Paraire Hēnare Tomoana, known familiarly as Friday, was born probably in 1874 or 1875 at either Pākōwhai or Waipatu in Hawke's Bay. He was the eldest of the surviving children – 13 in all – of Hēnare Tomoana and his third wife, Ākenehi Pātoka. His father was from one of the most illustrious Māori families in Hawke's Bay: Paraire's uncles included Karaitiana Takamoana, Te Meihana Tākihi and Pene Te Uamairangi, all of whom were prominent leaders in Hawke's Bay in the nineteenth century. Karaitiana Takamoana and Hēnare Tomoana were MHRs for Eastern Māori. Paraire belonged to Ngāti Te Whatu-i-āpiti and Ngāti Kahungunu; through his father he had links to the hapū Ngāti Hāwea, Ngāti Hōri, Ngāti Te Rēhunga and others, and through his mother, a prominent leader among Hawke's Bay Māori women, to Ngāi Te Ao, Ngāti Hinepare, and Ngāti Hinetewai.
With such high-ranking parents, Paraire was destined for leadership. As a young child he was handed over to a great-uncle to be trained in the military techniques he might require as a chief. He slept in the same room as his mentor, who taught him through discipline the value of moving fast and remaining alert. His parents were Anglican; after his great-uncle's training he probably attended missionary primary schools. His secondary education was at Te Aute College, where he was a prefect and captain of the school. A contemporary of Apirana Ngata, he was prominent in the Te Aute College Students' Association, begun in 1897, and the Young Māori Party, which developed out of it. He was always a firm friend and political supporter of Ngata. Tomoana was regarded as one of the best educated of his people and was fluent in both Māori and English.
Despite the handicap of a deformed foot, Paraire, with his great uncle's training, developed into a formidable athlete. In 1891 he was both coach and half-back of the college rugby team that won the Hawke's Bay championships and toured the South Island. He was also to represent Hawke's Bay in tennis, cricket and hockey, and Tūranga in golf. He was for more than 10 years the undefeated champion at the New Zealand Māori golf tournament. In 1904 he coached and escorted a Te Aute College rugby team to compete in New South Wales, and later the same year was appointed coach of the All Blacks. In 1910 he won the Māori singles tennis championship, with the Reverend T. H. Kātene the doubles championship, and with Mere Houkāmau Stainton the mixed doubles championship. In the 1920s he was on the New Zealand Māori Lawn Tennis Association's organising committee as the representative of the Tamatea (Central Hawke's Bay) district. He also represented Hawke's Bay at meetings of the New Zealand Rugby Football Union.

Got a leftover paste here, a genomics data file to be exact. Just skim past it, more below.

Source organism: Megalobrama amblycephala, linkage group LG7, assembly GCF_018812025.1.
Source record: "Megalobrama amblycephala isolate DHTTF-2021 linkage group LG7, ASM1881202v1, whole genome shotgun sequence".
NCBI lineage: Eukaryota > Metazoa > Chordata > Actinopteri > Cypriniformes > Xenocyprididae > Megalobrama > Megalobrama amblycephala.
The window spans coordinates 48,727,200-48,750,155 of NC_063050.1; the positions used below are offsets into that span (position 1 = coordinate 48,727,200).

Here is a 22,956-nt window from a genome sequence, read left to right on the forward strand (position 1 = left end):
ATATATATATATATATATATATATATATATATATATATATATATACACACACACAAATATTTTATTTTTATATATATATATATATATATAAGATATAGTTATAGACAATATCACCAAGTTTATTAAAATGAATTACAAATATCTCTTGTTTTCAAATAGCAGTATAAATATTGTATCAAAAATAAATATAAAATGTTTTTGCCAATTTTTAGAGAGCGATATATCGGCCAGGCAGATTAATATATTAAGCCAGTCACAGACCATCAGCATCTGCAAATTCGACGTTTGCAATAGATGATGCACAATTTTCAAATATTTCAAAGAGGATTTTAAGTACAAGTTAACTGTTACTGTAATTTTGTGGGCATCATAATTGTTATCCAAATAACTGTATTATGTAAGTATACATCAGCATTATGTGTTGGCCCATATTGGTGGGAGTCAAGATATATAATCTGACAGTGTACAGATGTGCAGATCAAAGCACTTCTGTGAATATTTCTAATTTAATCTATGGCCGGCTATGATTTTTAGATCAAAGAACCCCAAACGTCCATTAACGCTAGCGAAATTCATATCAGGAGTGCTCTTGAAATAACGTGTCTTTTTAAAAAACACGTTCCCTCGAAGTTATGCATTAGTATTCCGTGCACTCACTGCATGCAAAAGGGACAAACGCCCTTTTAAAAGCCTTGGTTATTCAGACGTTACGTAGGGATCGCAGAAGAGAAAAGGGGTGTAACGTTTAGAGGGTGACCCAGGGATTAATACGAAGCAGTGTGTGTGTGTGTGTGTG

Paraire inherited interests in many land blocks from his father and uncles, his younger brother, Te Rēhunga, and one of his surviving sisters. He seems to have made his living as a farmer and manager of his family's lands, but this activity was only part of his busy life. In 1901 he served on the commissariat committee organising the visit of the duke and duchess of Cornwall and York at Rotorua. From its inception in 1901 he was the secretary of the Tamatea Māori Council. He reported on some of its meetings and problems in Māori newspapers, beginning with Te Puke ki Hikurangi. From 1900 he served as a lay delegate to Māori Synods of the Anglican church.
Paraire married twice. His first marriage, to Pani Pōtangaroa, had ended by 1912 and the divorce was finalised on 20 March 1913. A week later, on 27 March, at Gisborne, he married Kuini Rīpeka Raerena, one of eight children of Taare Raerena (Ryland), a farmer of Ngāti Porou, and Hārata Ākuhata-Brown (Paraone). Kuini's age was given as 19. Paraire had courted her by singing his own composition, the love song 'Pōkarekare ana', to her and her Ngāti Porou elders on Te Poho-o-Rāwiri marae. There were four sons and four daughters of this marriage, and Paraire also had an adopted son. Kuini was active in women's associations.
Paraire was a pioneer composer of songs in the new 'action song' style, moving away from classical waiata which used small note ranges, no harmony and irregular metre. Instead, he wrote words to fit harmonised tunes written in diatonic scales and generally deriving from European songs, the rhythms adapted to fit Māori idiom. One of his best-known songs was 'Te ope tuatahi'; others are still among the most popular Māori songs in New Zealand.